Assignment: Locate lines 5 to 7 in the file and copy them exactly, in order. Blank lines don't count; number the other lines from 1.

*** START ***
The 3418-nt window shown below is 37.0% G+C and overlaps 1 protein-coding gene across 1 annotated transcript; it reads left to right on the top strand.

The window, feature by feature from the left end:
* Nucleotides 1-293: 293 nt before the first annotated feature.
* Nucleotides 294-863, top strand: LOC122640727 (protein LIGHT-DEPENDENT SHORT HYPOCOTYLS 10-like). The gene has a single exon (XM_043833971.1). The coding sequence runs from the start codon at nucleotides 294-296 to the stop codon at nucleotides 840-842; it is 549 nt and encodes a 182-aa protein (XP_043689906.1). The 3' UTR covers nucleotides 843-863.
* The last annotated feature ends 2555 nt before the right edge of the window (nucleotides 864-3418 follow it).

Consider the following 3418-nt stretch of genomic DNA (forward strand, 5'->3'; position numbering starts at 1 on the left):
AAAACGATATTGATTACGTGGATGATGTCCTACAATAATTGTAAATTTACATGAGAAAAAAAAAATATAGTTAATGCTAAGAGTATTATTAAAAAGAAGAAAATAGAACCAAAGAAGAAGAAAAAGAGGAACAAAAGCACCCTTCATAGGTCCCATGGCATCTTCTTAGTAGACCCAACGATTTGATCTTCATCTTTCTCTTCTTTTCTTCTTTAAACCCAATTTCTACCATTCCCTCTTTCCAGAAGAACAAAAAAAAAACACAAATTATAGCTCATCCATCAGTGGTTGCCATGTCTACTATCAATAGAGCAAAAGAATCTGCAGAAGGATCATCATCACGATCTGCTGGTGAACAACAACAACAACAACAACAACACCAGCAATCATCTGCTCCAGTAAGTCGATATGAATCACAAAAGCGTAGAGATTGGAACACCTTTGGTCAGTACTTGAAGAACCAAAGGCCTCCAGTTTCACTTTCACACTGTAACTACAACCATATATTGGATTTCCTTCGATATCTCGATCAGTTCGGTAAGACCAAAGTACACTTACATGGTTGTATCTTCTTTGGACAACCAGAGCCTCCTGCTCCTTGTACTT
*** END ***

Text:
* The last annotated feature ends 2555 nt before the right edge of the window (nucleotides 864-3418 follow it).

Consider the following 3418-nt stretch of genomic DNA (forward strand, 5'->3'; position numbering starts at 1 on the left):
AAAACGATATTGATTACGTGGATGATGTCCTACAATAATTGTAAATTTACATGAGAAAAAAAAAATATAGTTAATGCTAAGAGTATTATTAAAAAGAAGAAAATAGAACCAAAGAAGAAGAAAAAGAGGAACAAAAGCACCCTTCATAGGTCCCATGGCATCTTCTTAGTAGACCCAACGATTTGATCTTCATCTTTCTCTTCTTTTCTTCTTTAAACCCAATTTCTACCATTCCCTCTTTCCAGAAGAACAAAAAAAAAACACAAATTATAGCTCATCCATCAGTGGTTGCCATGTCTACTATCAATAGAGCAAAAGAATCTGCAGAAGGATCATCATCACGATCTGCTGGTGAACAACAACAACAACAACAACAACACCAGCAATCATCTGCTCCAGTAAGTCGATATGAATCACAAAAGCGTAGAGATTGGAACACCTTTGGTCAGTACTTGAAGAACCAAAGGCCTCCAGTTTCACTTTCACACTGTAACTACAACCATATATTGGATTTCCTTCGATATCTCGATCAGTTCGGTAAGACCAAAGTACACTTACATGGTTGTATCTTCTTTGGACAACCAGAGCCTCCTGCTCCTTGTACTT